If you are selling a business, the buyer may want to pay part of the price through an earnout provision. This is a contractual arrangement in which the seller receives additional payment in the future if certain financial goals are met. In other words, part of the price is contingent on the performance of the company after the sale.
Earnout sales are becoming more common, especially in high-growth companies, those with unproven products, and situations when the buyer and seller disagree on valuation issues. By some estimates, up to half of small business sales involve earnout provisions lasting two to five years, and involving 15% to 50% of the purchase price. What are earnout provisions based on? It varies depending on the agreement, but the target goals generally involve net income, gross revenue, the number of new customers or earnings.
An earnout may sound attractive but there are a number of dangers to watch out for. Here are five:
Danger #1 Losing Control
Obviously, after you sell the business, you’re no longer in control. This factor can affect the bottom line and ultimately, your payout. For example, let’s say your payout is based on the net income of the company for the next few years. You’re now subject to someone else’s management and accounting practices. There are a lot of ways the new owner could intentionally or unintentionally suppress net income by inflating overhead or accelerating capital expenditures.
The new owner might also make substantial changes to the company’s processes and operations, which could affect net income negatively. Perhaps the new owner doesn’t have much expertise in the industry. Or the customers may prefer dealing with the current management. That could result in the business suffering through a few rough years of low revenue — the very years that determine your earnout payments.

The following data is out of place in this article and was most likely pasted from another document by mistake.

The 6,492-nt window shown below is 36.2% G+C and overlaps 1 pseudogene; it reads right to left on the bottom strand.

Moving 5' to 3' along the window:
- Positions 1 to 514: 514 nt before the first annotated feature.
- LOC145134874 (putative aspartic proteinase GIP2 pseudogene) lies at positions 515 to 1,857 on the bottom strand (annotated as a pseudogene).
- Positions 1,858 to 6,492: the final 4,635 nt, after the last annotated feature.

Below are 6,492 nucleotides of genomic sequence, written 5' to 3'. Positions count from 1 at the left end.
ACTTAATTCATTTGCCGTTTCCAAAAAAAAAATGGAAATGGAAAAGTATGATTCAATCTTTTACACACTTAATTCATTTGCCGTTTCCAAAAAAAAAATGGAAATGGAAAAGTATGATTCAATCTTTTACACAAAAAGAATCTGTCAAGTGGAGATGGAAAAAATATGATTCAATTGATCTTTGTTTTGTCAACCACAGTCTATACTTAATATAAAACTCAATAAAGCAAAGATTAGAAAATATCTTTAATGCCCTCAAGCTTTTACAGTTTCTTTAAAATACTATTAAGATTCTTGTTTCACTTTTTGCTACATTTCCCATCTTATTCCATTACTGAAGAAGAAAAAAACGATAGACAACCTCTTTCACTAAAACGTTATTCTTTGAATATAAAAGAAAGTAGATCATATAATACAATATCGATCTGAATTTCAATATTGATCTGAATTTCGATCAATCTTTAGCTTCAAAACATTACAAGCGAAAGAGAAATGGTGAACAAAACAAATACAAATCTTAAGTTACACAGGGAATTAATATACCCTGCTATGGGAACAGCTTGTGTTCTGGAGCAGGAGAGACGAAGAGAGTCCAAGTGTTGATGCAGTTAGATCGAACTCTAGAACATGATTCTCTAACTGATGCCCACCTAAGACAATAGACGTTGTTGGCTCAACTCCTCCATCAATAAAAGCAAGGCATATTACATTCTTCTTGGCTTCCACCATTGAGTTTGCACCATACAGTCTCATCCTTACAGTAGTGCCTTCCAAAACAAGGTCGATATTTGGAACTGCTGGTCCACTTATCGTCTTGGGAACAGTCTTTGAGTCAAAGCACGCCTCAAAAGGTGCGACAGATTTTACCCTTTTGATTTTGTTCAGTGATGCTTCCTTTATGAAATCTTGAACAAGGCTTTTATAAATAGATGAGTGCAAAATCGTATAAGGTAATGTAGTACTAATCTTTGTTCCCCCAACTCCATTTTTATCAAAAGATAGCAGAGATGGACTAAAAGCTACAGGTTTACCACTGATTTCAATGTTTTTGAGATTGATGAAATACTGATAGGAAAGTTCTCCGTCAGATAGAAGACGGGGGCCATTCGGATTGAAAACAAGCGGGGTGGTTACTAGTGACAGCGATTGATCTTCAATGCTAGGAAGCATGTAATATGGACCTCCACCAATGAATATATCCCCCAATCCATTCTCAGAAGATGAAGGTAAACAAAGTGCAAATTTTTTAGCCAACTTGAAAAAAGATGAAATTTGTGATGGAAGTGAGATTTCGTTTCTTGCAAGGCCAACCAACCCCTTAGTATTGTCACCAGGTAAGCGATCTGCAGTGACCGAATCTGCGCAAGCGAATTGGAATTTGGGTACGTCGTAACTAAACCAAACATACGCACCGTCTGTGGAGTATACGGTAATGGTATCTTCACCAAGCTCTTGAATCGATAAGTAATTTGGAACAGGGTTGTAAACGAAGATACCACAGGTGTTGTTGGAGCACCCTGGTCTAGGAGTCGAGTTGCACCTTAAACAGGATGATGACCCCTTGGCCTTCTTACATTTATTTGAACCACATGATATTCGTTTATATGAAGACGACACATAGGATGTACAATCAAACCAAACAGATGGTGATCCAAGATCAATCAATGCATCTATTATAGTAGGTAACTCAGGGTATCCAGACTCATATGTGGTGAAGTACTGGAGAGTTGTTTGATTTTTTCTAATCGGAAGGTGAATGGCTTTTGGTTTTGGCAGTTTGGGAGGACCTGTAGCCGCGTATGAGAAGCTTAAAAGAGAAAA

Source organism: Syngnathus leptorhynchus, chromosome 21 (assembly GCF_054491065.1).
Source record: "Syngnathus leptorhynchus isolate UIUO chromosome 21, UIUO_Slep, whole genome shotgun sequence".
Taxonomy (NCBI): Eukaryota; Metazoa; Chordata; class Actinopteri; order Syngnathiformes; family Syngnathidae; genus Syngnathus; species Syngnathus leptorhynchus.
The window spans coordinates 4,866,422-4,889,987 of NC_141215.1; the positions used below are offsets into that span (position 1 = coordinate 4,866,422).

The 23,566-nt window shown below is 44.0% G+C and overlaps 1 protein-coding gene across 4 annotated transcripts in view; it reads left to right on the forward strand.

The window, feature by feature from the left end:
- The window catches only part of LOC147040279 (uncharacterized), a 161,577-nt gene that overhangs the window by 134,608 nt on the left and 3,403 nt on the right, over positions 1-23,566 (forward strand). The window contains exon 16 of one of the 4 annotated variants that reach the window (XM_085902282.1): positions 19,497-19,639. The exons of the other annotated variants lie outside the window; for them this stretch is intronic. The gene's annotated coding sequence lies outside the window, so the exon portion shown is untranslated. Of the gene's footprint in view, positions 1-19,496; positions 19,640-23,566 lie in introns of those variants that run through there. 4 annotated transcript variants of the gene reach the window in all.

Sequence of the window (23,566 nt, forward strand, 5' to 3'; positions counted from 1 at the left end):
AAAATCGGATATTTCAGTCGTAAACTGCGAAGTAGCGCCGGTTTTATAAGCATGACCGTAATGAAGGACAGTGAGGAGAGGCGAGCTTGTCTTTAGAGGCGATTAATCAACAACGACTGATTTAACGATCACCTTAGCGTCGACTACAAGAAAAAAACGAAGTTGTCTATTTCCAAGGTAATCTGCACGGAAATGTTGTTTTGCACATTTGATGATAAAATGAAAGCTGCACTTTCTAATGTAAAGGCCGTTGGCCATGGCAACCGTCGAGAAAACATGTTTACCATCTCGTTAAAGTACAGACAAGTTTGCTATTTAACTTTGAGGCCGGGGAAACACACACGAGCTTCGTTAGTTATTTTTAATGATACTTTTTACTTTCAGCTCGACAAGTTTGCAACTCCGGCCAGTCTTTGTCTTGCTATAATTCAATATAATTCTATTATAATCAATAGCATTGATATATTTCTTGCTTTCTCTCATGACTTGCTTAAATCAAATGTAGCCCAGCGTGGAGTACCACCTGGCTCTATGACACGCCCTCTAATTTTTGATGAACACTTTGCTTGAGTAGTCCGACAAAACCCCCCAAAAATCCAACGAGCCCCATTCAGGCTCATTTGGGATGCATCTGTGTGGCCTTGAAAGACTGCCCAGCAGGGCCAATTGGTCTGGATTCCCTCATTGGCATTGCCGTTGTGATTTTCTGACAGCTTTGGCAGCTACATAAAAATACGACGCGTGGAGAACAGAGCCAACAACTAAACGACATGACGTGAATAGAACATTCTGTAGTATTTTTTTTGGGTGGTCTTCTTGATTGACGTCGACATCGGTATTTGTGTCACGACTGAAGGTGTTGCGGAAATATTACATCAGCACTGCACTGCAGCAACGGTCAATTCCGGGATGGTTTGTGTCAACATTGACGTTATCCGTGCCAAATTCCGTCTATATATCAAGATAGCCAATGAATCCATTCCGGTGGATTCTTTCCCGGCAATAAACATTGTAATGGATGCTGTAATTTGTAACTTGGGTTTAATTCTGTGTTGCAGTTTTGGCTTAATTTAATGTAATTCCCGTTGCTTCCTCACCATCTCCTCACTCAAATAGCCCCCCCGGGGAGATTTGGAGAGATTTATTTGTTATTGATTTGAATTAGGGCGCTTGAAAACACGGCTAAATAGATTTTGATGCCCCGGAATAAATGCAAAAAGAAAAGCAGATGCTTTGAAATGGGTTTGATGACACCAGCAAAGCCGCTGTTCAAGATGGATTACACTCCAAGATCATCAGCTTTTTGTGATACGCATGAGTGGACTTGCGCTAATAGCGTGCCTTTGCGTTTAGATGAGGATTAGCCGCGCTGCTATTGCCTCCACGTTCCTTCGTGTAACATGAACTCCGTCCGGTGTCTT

What can you do? The most obvious answer is to get the biggest upfront payout possible. Try to limit the earnout to the amount you are willing to lose. Then, if the business begins sliding after the sale, at least you have some level of protection.
Next, have your earnout payments based on a target other than net income. You may want to use gross profit or some measurement that is less easy to manipulate.
Ideally, you should build some measures into the contract that will help ensure that the target goals are achievable. For instance, say your earnout is based on the number of new customers, but the new owner slashes the marketing budget. Without any control over marketing, the chances of meeting the new customer target are slim.
Danger #2 An Ambiguous New Role
Often, when a business is sold, part of the package involves the seller staying with the company in a new role as an employee or consultant. This allows the seller to ease into retirement or another project while providing guidance to the new owner. If you agree to a new position, you’ll obviously be in a better position to keep an eye on the bottom line, although ultimately, you’re still not in control. You want to make sure that employment or consulting contracts do not include clauses that allow the new owner to demote or replace you after the sale closes. There may be personality clashes or the new owner may be ambivalent about having you stay on in the first place.